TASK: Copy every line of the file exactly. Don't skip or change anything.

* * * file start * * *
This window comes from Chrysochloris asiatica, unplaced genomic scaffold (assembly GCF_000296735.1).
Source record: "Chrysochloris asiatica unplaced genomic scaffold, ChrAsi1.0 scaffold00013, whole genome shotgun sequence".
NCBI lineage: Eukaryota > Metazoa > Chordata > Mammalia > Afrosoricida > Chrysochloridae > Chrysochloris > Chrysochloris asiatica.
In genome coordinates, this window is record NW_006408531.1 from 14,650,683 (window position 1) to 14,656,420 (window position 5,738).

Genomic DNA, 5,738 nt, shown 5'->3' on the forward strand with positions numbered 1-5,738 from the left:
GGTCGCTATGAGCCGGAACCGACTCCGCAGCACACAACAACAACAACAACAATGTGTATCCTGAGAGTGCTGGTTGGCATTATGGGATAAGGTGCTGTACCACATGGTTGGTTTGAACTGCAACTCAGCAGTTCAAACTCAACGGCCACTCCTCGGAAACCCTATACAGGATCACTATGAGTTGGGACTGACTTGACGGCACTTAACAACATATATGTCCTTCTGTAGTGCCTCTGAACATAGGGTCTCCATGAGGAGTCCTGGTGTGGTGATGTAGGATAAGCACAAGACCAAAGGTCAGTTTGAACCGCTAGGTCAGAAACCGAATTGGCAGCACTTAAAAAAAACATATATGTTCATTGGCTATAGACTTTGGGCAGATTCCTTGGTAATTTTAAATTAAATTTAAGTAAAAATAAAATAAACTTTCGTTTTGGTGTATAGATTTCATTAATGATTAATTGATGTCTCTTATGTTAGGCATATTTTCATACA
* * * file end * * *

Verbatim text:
This window comes from Chrysochloris asiatica, unplaced genomic scaffold (assembly GCF_000296735.1).
Source record: "Chrysochloris asiatica unplaced genomic scaffold, ChrAsi1.0 scaffold00013, whole genome shotgun sequence".
NCBI lineage: Eukaryota > Metazoa > Chordata > Mammalia > Afrosoricida > Chrysochloridae > Chrysochloris > Chrysochloris asiatica.
In genome coordinates, this window is record NW_006408531.1 from 14,650,683 (window position 1) to 14,656,420 (window position 5,738).

Genomic DNA, 5,738 nt, shown 5'->3' on the forward strand with positions numbered 1-5,738 from the left:
GGTCGCTATGAGCCGGAACCGACTCCGCAGCACACAACAACAACAACAACAATGTGTATCCTGAGAGTGCTGGTTGGCATTATGGGATAAGGTGCTGTACCACATGGTTGGTTTGAACTGCAACTCAGCAGTTCAAACTCAACGGCCACTCCTCGGAAACCCTATACAGGATCACTATGAGTTGGGACTGACTTGACGGCACTTAACAACATATATGTCCTTCTGTAGTGCCTCTGAACATAGGGTCTCCATGAGGAGTCCTGGTGTGGTGATGTAGGATAAGCACAAGACCAAAGGTCAGTTTGAACCGCTAGGTCAGAAACCGAATTGGCAGCACTTAAAAAAAACATATATGTTCATTGGCTATAGACTTTGGGCAGATTCCTTGGTAATTTTAAATTAAATTTAAGTAAAAATAAAATAAACTTTCGTTTTGGTGTATAGATTTCATTAATGATTAATTGATGTCTCTTATGTTAGGCATATTTTCATACA